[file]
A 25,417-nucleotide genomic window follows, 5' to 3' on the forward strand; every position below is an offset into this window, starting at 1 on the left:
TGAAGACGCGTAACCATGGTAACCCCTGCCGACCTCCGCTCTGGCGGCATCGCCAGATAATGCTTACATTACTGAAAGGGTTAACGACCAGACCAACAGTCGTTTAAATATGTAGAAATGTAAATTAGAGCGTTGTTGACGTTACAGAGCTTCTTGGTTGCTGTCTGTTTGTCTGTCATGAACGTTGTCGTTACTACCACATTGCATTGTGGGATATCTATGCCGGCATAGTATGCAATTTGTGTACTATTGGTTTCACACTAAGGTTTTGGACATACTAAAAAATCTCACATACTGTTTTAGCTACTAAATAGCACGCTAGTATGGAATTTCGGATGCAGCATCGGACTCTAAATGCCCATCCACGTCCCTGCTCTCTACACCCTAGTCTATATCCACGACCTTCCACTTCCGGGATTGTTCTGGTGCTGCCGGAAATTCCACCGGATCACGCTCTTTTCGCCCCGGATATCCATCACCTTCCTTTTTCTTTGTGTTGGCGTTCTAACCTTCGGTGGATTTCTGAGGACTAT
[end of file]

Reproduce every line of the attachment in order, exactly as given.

A 25,417-nucleotide genomic window follows, 5' to 3' on the forward strand; every position below is an offset into this window, starting at 1 on the left:
TGAAGACGCGTAACCATGGTAACCCCTGCCGACCTCCGCTCTGGCGGCATCGCCAGATAATGCTTACATTACTGAAAGGGTTAACGACCAGACCAACAGTCGTTTAAATATGTAGAAATGTAAATTAGAGCGTTGTTGACGTTACAGAGCTTCTTGGTTGCTGTCTGTTTGTCTGTCATGAACGTTGTCGTTACTACCACATTGCATTGTGGGATATCTATGCCGGCATAGTATGCAATTTGTGTACTATTGGTTTCACACTAAGGTTTTGGACATACTAAAAAATCTCACATACTGTTTTAGCTACTAAATAGCACGCTAGTATGGAATTTCGGATGCAGCATCGGACTCTAAATGCCCATCCACGTCCCTGCTCTCTACACCCTAGTCTATATCCACGACCTTCCACTTCCGGGATTGTTCTGGTGCTGCCGGAAATTCCACCGGATCACGCTCTTTTCGCCCCGGATATCCATCACCTTCCTTTTTCTTTGTGTTGGCGTTCTAACCTTCGGTGGATTTCTGAGGACTAT